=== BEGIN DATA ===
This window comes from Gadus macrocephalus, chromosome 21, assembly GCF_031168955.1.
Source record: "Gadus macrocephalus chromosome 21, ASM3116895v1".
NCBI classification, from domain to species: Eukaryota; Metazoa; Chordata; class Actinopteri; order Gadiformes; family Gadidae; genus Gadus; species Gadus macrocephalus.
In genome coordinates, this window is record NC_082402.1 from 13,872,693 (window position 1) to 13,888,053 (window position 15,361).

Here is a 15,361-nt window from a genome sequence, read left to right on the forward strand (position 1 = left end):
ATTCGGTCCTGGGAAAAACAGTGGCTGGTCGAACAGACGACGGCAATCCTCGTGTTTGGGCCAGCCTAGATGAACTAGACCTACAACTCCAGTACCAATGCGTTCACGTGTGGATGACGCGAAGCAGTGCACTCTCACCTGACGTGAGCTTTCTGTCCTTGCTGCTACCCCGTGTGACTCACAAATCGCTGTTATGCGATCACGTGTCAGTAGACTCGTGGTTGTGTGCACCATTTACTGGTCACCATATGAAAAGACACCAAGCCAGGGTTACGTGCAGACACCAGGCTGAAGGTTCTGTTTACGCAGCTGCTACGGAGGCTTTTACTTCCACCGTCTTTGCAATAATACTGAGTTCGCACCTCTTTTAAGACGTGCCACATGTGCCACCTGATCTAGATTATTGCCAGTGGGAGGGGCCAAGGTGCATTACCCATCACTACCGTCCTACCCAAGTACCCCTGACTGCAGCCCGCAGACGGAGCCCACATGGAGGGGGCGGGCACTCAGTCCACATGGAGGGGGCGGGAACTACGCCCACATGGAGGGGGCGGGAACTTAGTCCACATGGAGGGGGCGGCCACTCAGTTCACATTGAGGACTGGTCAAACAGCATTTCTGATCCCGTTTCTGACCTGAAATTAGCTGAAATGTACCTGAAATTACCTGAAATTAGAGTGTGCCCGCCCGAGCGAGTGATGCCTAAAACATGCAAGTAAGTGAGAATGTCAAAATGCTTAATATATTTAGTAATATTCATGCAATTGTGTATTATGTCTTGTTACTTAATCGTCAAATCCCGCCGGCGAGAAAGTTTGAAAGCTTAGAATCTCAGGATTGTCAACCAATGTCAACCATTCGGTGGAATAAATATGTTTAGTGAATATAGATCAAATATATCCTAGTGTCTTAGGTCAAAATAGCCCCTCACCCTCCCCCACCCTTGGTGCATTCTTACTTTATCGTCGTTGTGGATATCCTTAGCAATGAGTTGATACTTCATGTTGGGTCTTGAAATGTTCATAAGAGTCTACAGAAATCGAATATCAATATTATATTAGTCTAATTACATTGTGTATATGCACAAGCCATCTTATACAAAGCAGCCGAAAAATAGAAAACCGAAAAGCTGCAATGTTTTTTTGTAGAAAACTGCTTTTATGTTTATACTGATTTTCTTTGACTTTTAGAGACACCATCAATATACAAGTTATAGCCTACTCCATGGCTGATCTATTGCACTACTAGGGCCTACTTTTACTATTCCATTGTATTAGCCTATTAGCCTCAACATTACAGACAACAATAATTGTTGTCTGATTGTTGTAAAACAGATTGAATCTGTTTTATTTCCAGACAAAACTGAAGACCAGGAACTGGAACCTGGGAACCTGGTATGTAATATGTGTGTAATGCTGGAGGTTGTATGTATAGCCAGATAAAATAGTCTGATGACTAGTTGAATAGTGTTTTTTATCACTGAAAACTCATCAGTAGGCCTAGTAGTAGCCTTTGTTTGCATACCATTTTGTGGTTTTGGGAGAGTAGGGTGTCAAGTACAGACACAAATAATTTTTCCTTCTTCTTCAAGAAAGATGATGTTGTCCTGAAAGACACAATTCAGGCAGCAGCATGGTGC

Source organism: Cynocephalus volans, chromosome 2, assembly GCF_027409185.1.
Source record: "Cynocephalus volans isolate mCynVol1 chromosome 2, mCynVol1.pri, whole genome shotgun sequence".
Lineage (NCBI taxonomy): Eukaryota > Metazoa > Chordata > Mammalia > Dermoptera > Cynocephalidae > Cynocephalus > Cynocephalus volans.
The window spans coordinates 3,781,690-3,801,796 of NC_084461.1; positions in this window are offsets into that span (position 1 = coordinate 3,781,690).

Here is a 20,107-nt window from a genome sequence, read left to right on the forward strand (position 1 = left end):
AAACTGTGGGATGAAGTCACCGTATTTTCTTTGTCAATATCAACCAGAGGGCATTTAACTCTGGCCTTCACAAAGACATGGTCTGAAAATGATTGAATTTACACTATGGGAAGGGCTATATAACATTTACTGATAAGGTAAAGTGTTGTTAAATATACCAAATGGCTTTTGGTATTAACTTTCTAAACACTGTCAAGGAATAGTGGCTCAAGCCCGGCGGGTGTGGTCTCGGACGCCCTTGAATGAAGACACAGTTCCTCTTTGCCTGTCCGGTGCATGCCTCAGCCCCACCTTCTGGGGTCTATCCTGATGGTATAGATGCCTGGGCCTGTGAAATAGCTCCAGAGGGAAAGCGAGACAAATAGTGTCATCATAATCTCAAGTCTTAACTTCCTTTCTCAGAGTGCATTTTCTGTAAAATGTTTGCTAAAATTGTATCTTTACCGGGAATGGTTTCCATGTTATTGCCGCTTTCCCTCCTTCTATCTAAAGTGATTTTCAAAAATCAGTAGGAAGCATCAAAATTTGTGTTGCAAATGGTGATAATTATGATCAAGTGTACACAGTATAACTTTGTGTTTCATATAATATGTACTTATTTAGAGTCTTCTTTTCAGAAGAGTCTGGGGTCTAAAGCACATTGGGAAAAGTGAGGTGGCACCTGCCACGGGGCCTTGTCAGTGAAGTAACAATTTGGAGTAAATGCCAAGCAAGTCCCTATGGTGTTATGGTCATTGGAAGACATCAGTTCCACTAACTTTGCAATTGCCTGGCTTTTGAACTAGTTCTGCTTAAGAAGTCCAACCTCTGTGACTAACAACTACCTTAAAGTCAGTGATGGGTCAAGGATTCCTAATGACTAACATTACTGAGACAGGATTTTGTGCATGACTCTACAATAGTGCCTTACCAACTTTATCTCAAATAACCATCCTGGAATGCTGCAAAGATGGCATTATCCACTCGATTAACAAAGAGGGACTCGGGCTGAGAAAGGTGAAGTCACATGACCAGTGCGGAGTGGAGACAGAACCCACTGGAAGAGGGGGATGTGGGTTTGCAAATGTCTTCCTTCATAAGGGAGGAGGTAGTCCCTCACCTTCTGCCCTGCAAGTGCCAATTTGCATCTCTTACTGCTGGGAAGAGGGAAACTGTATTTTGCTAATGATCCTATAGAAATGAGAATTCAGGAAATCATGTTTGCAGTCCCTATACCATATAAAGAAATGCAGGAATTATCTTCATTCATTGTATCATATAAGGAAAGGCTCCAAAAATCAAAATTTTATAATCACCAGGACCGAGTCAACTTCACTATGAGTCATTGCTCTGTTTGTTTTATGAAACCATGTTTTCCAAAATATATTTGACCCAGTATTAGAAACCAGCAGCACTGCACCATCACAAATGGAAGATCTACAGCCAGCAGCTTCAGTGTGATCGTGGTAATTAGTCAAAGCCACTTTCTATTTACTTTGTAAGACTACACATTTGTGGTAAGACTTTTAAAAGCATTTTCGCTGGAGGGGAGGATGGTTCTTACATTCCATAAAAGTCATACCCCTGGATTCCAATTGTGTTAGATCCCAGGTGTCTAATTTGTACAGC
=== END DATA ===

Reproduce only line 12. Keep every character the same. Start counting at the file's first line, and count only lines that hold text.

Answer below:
AAACTGTGGGATGAAGTCACCGTATTTTCTTTGTCAATATCAACCAGAGGGCATTTAACTCTGGCCTTCACAAAGACATGGTCTGAAAATGATTGAATTTACACTATGGGAAGGGCTATATAACATTTACTGATAAGGTAAAGTGTTGTTAAATATACCAAATGGCTTTTGGTATTAACTTTCTAAACACTGTCAAGGAATAGTGGCTCAAGCCCGGCGGGTGTGGTCTCGGACGCCCTTGAATGAAGACACAGTTCCTCTTTGCCTGTCCGGTGCATGCCTCAGCCCCACCTTCTGGGGTCTATCCTGATGGTATAGATGCCTGGGCCTGTGAAATAGCTCCAGAGGGAAAGCGAGACAAATAGTGTCATCATAATCTCAAGTCTTAACTTCCTTTCTCAGAGTGCATTTTCTGTAAAATGTTTGCTAAAATTGTATCTTTACCGGGAATGGTTTCCATGTTATTGCCGCTTTCCCTCCTTCTATCTAAAGTGATTTTCAAAAATCAGTAGGAAGCATCAAAATTTGTGTTGCAAATGGTGATAATTATGATCAAGTGTACACAGTATAACTTTGTGTTTCATATAATATGTACTTATTTAGAGTCTTCTTTTCAGAAGAGTCTGGGGTCTAAAGCACATTGGGAAAAGTGAGGTGGCACCTGCCACGGGGCCTTGTCAGTGAAGTAACAATTTGGAGTAAATGCCAAGCAAGTCCCTATGGTGTTATGGTCATTGGAAGACATCAGTTCCACTAACTTTGCAATTGCCTGGCTTTTGAACTAGTTCTGCTTAAGAAGTCCAACCTCTGTGACTAACAACTACCTTAAAGTCAGTGATGGGTCAAGGATTCCTAATGACTAACATTACTGAGACAGGATTTTGTGCATGACTCTACAATAGTGCCTTACCAACTTTATCTCAAATAACCATCCTGGAATGCTGCAAAGATGGCATTATCCACTCGATTAACAAAGAGGGACTCGGGCTGAGAAAGGTGAAGTCACATGACCAGTGCGGAGTGGAGACAGAACCCACTGGAAGAGGGGGATGTGGGTTTGCAAATGTCTTCCTTCATAAGGGAGGAGGTAGTCCCTCACCTTCTGCCCTGCAAGTGCCAATTTGCATCTCTTACTGCTGGGAAGAGGGAAACTGTATTTTGCTAATGATCCTATAGAAATGAGAATTCAGGAAATCATGTTTGCAGTCCCTATACCATATAAAGAAATGCAGGAATTATCTTCATTCATTGTATCATATAAGGAAAGGCTCCAAAAATCAAAATTTTATAATCACCAGGACCGAGTCAACTTCACTATGAGTCATTGCTCTGTTTGTTTTATGAAACCATGTTTTCCAAAATATATTTGACCCAGTATTAGAAACCAGCAGCACTGCACCATCACAAATGGAAGATCTACAGCCAGCAGCTTCAGTGTGATCGTGGTAATTAGTCAAAGCCACTTTCTATTTACTTTGTAAGACTACACATTTGTGGTAAGACTTTTAAAAGCATTTTCGCTGGAGGGGAGGATGGTTCTTACATTCCATAAAAGTCATACCCCTGGATTCCAATTGTGTTAGATCCCAGGTGTCTAATTTGTACAGC